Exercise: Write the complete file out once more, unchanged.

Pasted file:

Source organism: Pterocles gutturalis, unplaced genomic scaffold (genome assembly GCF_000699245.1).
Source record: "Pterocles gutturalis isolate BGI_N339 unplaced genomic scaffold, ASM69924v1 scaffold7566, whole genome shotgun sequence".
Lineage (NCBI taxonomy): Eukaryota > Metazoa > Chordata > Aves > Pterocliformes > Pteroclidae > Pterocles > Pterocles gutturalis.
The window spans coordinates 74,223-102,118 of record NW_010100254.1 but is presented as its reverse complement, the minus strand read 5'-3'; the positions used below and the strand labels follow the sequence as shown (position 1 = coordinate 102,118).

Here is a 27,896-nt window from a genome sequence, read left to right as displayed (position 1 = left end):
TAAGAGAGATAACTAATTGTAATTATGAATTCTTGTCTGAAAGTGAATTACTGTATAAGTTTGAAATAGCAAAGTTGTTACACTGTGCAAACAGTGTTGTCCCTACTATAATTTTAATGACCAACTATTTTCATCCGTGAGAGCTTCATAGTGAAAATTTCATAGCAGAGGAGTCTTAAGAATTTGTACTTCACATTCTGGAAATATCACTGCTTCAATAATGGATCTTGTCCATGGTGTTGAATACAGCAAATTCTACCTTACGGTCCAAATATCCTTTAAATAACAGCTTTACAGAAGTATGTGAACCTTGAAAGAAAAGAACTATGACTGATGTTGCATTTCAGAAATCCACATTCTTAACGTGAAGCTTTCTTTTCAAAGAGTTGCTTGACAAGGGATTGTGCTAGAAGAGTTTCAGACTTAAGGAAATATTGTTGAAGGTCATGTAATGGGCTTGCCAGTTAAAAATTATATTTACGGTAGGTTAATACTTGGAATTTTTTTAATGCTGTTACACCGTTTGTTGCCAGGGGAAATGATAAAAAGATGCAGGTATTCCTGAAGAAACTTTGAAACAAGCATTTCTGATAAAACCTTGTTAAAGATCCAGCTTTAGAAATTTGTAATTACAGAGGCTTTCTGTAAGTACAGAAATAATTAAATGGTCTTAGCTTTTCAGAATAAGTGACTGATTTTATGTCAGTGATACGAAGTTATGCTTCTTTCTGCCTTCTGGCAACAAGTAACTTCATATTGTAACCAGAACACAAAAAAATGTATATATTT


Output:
Source organism: Pterocles gutturalis, unplaced genomic scaffold (genome assembly GCF_000699245.1).
Source record: "Pterocles gutturalis isolate BGI_N339 unplaced genomic scaffold, ASM69924v1 scaffold7566, whole genome shotgun sequence".
Lineage (NCBI taxonomy): Eukaryota > Metazoa > Chordata > Aves > Pterocliformes > Pteroclidae > Pterocles > Pterocles gutturalis.
The window spans coordinates 74,223-102,118 of record NW_010100254.1 but is presented as its reverse complement, the minus strand read 5'-3'; the positions used below and the strand labels follow the sequence as shown (position 1 = coordinate 102,118).

Here is a 27,896-nt window from a genome sequence, read left to right as displayed (position 1 = left end):
TAAGAGAGATAACTAATTGTAATTATGAATTCTTGTCTGAAAGTGAATTACTGTATAAGTTTGAAATAGCAAAGTTGTTACACTGTGCAAACAGTGTTGTCCCTACTATAATTTTAATGACCAACTATTTTCATCCGTGAGAGCTTCATAGTGAAAATTTCATAGCAGAGGAGTCTTAAGAATTTGTACTTCACATTCTGGAAATATCACTGCTTCAATAATGGATCTTGTCCATGGTGTTGAATACAGCAAATTCTACCTTACGGTCCAAATATCCTTTAAATAACAGCTTTACAGAAGTATGTGAACCTTGAAAGAAAAGAACTATGACTGATGTTGCATTTCAGAAATCCACATTCTTAACGTGAAGCTTTCTTTTCAAAGAGTTGCTTGACAAGGGATTGTGCTAGAAGAGTTTCAGACTTAAGGAAATATTGTTGAAGGTCATGTAATGGGCTTGCCAGTTAAAAATTATATTTACGGTAGGTTAATACTTGGAATTTTTTTAATGCTGTTACACCGTTTGTTGCCAGGGGAAATGATAAAAAGATGCAGGTATTCCTGAAGAAACTTTGAAACAAGCATTTCTGATAAAACCTTGTTAAAGATCCAGCTTTAGAAATTTGTAATTACAGAGGCTTTCTGTAAGTACAGAAATAATTAAATGGTCTTAGCTTTTCAGAATAAGTGACTGATTTTATGTCAGTGATACGAAGTTATGCTTCTTTCTGCCTTCTGGCAACAAGTAACTTCATATTGTAACCAGAACACAAAAAAATGTATATATTT